KPMG Africa Banking survey; satisfactory results from unsatisfied customers
KPMG Africa Banking survey: unsatisfied customers
Understanding what is important to individual customers and customer segments is key to understanding the future of banking in Africa.
KPMG has released its Africa Banking Industry Customer Satisfaction Survey, which reflects the results of the firm’s interaction with more than 33,000 retail banking customers spread across 18 different African markets.
This report has several examples of retail banks that ‘punch above their weight’ in many satisfaction measures – often by leveraging technology or new business models to leap ahead of their better-funded or better-known competitors. And there are plenty of examples of large regional banks that have extended their customer service prowess into new markets.
Pierre Fourie, KPMG Partner in Financial Services, says that it is imperative to appreciate the individual customer. “To succeed in today’s banking environment, bank executives need to understand their customers, which includes their preferences, their channel usage, their needs and their satisfaction.”
The report revealed that customers are still unsatisfied about financial stability; but what they primarily want from their banks is enhanced high-quality service, more innovation and greater convenience.
Banks in Tanzania, Burundi, South Africa, Angola as well as Ghana, should be particularly focused on improving customer service, as customers in these markets were the most likely to cite excellent customer service as a key differentiator when choosing a bank. In total, 12 of the 18 countries included in the survey rated exceptional customer service as the most important reason for maintaining a banking relationship.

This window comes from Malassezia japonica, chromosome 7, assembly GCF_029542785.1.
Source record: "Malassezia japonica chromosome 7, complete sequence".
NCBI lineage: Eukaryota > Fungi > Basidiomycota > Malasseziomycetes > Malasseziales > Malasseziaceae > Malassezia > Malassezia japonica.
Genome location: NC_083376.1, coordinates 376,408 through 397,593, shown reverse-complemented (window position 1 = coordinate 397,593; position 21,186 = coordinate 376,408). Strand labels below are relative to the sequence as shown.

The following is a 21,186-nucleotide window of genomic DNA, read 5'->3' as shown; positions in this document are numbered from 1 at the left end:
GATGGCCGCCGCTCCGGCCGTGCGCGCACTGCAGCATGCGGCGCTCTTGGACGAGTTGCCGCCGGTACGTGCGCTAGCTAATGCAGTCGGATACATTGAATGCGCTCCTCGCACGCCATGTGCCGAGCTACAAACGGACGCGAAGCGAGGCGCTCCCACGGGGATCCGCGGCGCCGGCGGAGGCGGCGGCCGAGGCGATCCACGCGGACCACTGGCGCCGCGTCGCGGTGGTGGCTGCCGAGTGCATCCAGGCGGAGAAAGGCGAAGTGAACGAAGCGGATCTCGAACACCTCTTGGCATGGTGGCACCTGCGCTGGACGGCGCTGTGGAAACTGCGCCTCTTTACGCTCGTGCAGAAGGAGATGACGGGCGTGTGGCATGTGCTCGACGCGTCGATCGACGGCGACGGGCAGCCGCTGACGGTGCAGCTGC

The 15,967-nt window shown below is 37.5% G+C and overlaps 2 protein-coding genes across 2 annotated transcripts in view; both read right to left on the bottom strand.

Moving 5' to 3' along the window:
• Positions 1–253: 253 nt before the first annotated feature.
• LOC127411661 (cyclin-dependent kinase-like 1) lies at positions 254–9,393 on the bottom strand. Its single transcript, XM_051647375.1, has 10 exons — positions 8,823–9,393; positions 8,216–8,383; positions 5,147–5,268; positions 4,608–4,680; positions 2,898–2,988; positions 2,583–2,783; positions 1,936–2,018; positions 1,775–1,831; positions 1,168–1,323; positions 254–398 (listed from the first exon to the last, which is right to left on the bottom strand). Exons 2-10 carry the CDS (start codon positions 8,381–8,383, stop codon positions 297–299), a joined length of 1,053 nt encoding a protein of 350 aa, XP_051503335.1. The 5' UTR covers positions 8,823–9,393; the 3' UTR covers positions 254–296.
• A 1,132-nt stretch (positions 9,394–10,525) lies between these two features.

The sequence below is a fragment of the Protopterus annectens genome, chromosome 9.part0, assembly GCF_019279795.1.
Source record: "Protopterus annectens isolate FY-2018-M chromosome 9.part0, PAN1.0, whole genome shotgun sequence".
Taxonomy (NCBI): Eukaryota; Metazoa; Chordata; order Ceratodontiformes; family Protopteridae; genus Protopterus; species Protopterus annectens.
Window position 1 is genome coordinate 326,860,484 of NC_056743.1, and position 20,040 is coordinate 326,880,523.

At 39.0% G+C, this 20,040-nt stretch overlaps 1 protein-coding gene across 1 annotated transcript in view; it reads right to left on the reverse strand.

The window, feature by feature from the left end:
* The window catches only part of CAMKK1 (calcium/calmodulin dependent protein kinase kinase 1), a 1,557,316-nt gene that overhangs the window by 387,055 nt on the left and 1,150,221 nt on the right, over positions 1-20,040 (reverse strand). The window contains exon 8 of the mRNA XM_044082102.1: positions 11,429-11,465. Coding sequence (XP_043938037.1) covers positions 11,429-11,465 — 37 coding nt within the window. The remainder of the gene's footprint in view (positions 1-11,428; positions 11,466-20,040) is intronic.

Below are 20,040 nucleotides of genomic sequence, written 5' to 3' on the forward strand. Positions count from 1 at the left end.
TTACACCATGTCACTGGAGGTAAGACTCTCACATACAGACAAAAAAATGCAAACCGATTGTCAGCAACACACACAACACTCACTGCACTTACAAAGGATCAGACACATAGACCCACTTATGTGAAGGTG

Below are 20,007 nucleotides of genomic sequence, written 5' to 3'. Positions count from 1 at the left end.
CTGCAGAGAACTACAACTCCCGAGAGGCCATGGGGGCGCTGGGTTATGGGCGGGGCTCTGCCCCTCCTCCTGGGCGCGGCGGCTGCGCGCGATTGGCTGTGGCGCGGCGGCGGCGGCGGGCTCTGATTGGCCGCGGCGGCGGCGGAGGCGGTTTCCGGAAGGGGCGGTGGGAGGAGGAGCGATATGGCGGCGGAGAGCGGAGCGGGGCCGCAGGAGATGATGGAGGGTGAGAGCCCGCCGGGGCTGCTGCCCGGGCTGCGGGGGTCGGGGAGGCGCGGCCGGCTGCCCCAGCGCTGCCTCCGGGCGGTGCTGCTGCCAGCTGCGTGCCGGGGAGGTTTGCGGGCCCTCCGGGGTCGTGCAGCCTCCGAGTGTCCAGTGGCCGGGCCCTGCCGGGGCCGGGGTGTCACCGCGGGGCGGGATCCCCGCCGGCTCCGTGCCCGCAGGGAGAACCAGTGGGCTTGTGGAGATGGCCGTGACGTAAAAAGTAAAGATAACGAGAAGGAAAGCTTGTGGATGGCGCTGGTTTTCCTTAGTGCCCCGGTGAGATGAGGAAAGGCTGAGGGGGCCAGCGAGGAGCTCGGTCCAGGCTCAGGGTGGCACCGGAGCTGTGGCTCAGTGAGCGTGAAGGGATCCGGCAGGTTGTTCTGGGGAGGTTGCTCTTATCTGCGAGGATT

Tanja Ferreira, Head of Customer Solutions in KPMG Management Consulting states that the results show that ‘customer satisfaction’ is not a single lever or discreet project that banking executives can simply invest into, activate or install. Rather, it is a complex web of facets and perceptions, all of which combine to create the customer experience.
“We believe that the data within this report provides valuable benchmarks and important indicators for Africa’s banking executives. However, in addition, we recognise that the data on its own tells half the story,” says Fourie.
When it comes to interactions between employees and customers, 91 percent say that staff’s attitude and their knowledge of products is important, and almost 83 percent say that they are satisfied with these measures. However, while customers believe that prompt responses to their complaints are equally important, just 77 percent are satisfied with their banks in this regard.
Additionally, sentiment around delivering fast, accurate and timely transactions, the report revealed that 89 percent say that the timeliness of transaction processing is important to their satisfaction, but, unfortunately, 33 percent are currently satisfied with this measure. Similarly, 90 percent say that receiving accurate and complete information from banks is important, but 34 percent are satisfied with the information that they receive.
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